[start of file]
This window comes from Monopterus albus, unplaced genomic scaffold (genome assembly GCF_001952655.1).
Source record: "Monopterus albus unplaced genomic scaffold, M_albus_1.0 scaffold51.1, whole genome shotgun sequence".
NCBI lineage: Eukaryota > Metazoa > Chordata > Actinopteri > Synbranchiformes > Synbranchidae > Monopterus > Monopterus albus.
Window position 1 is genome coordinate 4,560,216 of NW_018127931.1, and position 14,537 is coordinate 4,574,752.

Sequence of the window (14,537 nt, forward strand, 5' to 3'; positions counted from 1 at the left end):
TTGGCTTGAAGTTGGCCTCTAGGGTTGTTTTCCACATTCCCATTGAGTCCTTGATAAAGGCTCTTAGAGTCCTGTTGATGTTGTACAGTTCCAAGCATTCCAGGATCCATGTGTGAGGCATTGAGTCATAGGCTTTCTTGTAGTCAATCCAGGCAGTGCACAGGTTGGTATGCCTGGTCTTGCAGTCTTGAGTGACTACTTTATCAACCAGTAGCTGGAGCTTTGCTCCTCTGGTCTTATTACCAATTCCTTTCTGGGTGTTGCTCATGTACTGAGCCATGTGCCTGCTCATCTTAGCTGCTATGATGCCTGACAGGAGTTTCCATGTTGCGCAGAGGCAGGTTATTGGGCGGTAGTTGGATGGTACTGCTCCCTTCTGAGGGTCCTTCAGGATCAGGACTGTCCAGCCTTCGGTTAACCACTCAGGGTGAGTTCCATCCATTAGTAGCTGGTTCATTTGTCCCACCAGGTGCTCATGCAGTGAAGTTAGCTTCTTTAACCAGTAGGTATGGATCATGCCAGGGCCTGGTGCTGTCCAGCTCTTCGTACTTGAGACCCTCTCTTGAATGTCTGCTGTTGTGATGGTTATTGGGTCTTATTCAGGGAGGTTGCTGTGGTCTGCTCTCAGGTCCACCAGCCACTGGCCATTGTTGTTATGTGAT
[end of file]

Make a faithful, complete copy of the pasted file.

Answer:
This window comes from Monopterus albus, unplaced genomic scaffold (genome assembly GCF_001952655.1).
Source record: "Monopterus albus unplaced genomic scaffold, M_albus_1.0 scaffold51.1, whole genome shotgun sequence".
NCBI lineage: Eukaryota > Metazoa > Chordata > Actinopteri > Synbranchiformes > Synbranchidae > Monopterus > Monopterus albus.
Window position 1 is genome coordinate 4,560,216 of NW_018127931.1, and position 14,537 is coordinate 4,574,752.

Sequence of the window (14,537 nt, forward strand, 5' to 3'; positions counted from 1 at the left end):
TTGGCTTGAAGTTGGCCTCTAGGGTTGTTTTCCACATTCCCATTGAGTCCTTGATAAAGGCTCTTAGAGTCCTGTTGATGTTGTACAGTTCCAAGCATTCCAGGATCCATGTGTGAGGCATTGAGTCATAGGCTTTCTTGTAGTCAATCCAGGCAGTGCACAGGTTGGTATGCCTGGTCTTGCAGTCTTGAGTGACTACTTTATCAACCAGTAGCTGGAGCTTTGCTCCTCTGGTCTTATTACCAATTCCTTTCTGGGTGTTGCTCATGTACTGAGCCATGTGCCTGCTCATCTTAGCTGCTATGATGCCTGACAGGAGTTTCCATGTTGCGCAGAGGCAGGTTATTGGGCGGTAGTTGGATGGTACTGCTCCCTTCTGAGGGTCCTTCAGGATCAGGACTGTCCAGCCTTCGGTTAACCACTCAGGGTGAGTTCCATCCATTAGTAGCTGGTTCATTTGTCCCACCAGGTGCTCATGCAGTGAAGTTAGCTTCTTTAACCAGTAGGTATGGATCATGCCAGGGCCTGGTGCTGTCCAGCTCTTCGTACTTGAGACCCTCTCTTGAATGTCTGCTGTTGTGATGGTTATTGGGTCTTATTCAGGGAGGTTGCTGTGGTCTGCTCTCAGGTCCACCAGCCACTGGCCATTGTTGTTATGTGAT